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Hackers target associations – how to protect your brokerage, yourself

(TECHNOLOGY) Hackers are increasingly targeting associations, and while they set their own policies to protect themselves, here’s how to do the same for you and your company.

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It all seemed so routine. For officials of both the Henderson (TX) and Boulder Valley(CO) public school districts, the email that they received from an existing construction vendor asking them to update their automated payments to new bank information was nothing seemingly out of the ordinary.

Only when vendors began to inquire about the status of payments that the districts had sent did the districts come to realize that the routine change had made themselves the victims of a scam known as a BEC, or a Business Email Compromise.

In each case, the losses ran into the hundreds of thousands of dollars before being discovered. Henderson ISD lost approximately $610,000 to the hackers and Boulder Valley Public Schools lost approximately $870,000. The fiscal hit was accompanied by reviews of and changes to their operating procedures to ensure that such a loss wouldn’t happen again in the future.

While the districts tied their losses to public transparency, with information about the vendors and the scope of work that each was involved with available on their websites, government officials said that such schemes are typically quite sophisticated and ongoing long before any request for money, in order to establish a level of trust with their victims.

Secret Service Agent Bill Mack, speaking to the Tyler Morning Telegraph, noted that “[w]e’ve seen an uptick in the number of cases…Contact is often made long before the request for money. Criminals will use a compromised network to gather information about the target. Then, appearing to be a legitimate representative of the vendor, they will often request a simple change in account numbers.

With FBI estimates as to the annual cost of cybercrime reaching over $2 billion dollars annually, and those losses only partially recovered through either the efforts of law enforcement or insurance, it’s important to recognize the fact that as scammers and hackers expand beyond the tired trope of the 419/Nigerian Prince, they’re now targeting new avenues, such as governmental entities and private associations (perhaps even your local real estate board/association).

While professional associations have been the targets of hackers since at least 2010, according to Ed Schipul, they’re coming under increasing levels of attack.

As a professional member of an organization, we depend on their advice, counsel, and information about upcoming trends and events. We rely on the communication that we receive from them to be timely, accurate, and most importantly, not be harmful to us, professionally or personally.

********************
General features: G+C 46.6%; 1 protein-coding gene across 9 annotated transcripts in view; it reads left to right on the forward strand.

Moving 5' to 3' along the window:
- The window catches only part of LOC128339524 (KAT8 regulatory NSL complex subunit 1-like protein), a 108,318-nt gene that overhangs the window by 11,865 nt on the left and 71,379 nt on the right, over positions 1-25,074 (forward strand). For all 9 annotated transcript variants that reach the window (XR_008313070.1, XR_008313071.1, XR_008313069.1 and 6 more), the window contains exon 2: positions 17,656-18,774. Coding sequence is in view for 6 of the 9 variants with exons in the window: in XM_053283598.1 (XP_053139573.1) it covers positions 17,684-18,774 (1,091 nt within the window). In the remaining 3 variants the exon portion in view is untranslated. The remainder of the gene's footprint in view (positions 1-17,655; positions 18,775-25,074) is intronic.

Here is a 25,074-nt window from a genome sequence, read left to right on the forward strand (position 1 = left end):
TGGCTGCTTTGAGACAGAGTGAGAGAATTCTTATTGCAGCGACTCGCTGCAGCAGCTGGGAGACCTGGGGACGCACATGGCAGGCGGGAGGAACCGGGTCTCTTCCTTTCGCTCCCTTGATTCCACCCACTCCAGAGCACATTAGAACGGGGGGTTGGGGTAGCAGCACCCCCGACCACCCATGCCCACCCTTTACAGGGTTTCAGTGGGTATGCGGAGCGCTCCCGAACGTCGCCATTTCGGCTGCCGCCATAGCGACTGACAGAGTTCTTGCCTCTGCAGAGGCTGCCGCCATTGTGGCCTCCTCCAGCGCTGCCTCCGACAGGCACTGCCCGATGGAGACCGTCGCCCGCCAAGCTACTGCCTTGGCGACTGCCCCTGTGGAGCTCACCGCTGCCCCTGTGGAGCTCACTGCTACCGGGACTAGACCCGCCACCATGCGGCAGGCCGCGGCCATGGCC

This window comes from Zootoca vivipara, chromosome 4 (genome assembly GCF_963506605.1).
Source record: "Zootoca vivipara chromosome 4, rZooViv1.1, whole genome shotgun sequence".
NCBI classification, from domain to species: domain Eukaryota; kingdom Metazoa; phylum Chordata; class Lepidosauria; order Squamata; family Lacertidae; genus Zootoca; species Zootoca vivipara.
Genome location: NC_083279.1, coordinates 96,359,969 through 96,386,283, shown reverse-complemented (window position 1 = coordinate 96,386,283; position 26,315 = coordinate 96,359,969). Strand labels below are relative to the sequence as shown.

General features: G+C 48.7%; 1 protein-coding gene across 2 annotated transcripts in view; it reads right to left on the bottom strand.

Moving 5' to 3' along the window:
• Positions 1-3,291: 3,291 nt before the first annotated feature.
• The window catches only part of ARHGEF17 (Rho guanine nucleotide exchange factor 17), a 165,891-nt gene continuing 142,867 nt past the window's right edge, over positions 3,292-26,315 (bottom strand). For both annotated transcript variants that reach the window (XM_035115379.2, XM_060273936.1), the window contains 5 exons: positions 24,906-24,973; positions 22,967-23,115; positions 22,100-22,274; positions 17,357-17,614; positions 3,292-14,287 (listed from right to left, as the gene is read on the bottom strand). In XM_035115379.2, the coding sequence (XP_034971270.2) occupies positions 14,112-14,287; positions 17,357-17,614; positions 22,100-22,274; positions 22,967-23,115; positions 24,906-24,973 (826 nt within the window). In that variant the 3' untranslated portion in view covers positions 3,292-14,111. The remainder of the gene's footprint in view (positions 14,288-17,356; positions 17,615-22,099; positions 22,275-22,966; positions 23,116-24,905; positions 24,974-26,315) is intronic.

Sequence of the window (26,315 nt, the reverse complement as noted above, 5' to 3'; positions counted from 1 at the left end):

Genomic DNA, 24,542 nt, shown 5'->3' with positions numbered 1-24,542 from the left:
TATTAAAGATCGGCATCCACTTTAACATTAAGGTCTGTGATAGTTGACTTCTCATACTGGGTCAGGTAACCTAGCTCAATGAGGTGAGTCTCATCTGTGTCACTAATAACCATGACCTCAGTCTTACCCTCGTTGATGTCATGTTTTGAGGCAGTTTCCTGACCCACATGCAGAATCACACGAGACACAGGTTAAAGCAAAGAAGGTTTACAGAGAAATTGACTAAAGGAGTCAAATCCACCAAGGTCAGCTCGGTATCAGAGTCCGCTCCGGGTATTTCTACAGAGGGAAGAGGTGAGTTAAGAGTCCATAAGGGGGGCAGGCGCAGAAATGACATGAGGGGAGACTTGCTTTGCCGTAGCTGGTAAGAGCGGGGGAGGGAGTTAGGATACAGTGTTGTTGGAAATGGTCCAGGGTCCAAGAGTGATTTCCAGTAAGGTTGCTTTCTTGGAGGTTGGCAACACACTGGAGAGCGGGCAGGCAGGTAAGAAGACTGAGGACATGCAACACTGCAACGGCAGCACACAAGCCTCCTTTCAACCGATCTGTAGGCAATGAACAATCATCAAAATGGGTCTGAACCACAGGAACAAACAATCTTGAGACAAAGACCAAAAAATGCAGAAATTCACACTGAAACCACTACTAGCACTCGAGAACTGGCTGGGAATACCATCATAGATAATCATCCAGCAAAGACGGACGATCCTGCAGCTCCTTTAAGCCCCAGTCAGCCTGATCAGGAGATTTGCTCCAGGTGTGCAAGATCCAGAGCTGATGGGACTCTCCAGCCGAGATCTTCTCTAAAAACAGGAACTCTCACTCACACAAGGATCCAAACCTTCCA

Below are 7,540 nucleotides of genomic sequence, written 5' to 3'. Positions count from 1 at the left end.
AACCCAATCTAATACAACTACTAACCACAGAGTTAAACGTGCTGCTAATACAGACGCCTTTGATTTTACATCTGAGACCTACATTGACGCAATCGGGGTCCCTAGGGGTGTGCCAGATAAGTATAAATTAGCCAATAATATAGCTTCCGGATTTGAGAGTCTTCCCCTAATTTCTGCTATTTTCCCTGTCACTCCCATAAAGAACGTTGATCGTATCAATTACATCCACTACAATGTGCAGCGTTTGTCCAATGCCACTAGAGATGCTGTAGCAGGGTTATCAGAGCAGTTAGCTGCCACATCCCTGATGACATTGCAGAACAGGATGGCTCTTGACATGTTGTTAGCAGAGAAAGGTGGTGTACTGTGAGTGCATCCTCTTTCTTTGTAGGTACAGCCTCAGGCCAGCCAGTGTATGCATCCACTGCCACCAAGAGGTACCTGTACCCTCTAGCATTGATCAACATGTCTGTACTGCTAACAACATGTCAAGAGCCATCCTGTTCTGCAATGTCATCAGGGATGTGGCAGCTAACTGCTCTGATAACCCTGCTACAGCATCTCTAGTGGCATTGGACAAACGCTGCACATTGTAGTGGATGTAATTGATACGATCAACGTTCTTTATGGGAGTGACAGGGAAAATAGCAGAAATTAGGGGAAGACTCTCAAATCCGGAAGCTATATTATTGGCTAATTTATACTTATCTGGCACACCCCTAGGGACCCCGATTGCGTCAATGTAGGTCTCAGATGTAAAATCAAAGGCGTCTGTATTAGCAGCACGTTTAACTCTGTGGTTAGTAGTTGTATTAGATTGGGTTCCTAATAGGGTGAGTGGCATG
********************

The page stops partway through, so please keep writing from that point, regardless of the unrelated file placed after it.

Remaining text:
Assuming that the associations themselves are taking steps to protect their cybersecurity, how do we, as members protect ourselves from hackers?

The Federal Deposit Insurance Corporation (FDIC) has tips on staying safe from hackers in an ever-connected world:

• Be suspicious if someone contacts you unexpectedly online and asks for your personal information.
• Only open emails that look like they are from people or organizations you know, and even then, be cautious if they look questionable.
• Be especially wary of emails or websites that have typos or other obvious mistakes.
• Verify the validity of a suspicious-looking email or a pop-up box before providing personal information.
• Don’t immediately open email attachments or click on links in unsolicited or suspicious-looking emails.
• Install good anti-virus software that periodically runs to search for and remove malware.
• Be diligent about using spam (junk mail) filters provided by your email provider.
• Don’t visit untrusted websites and don’t believe everything you read.
• Criminals might create fake websites and pop-ups with enticing messages intended to draw you in and download malware.

In the case of officials at the districts, one measure that was implemented in each is worth remembering in a click-and-send era; they promised to have their respective staffs pick up the phone and call the vendor when any type of banking information was requested, to verify the request before providing information.

When dealing with our associations, if we receive an email or other outreach that seems out of character for them, it’s a good reminder to call and ask them if they’d intended to send it out before we take electronic action.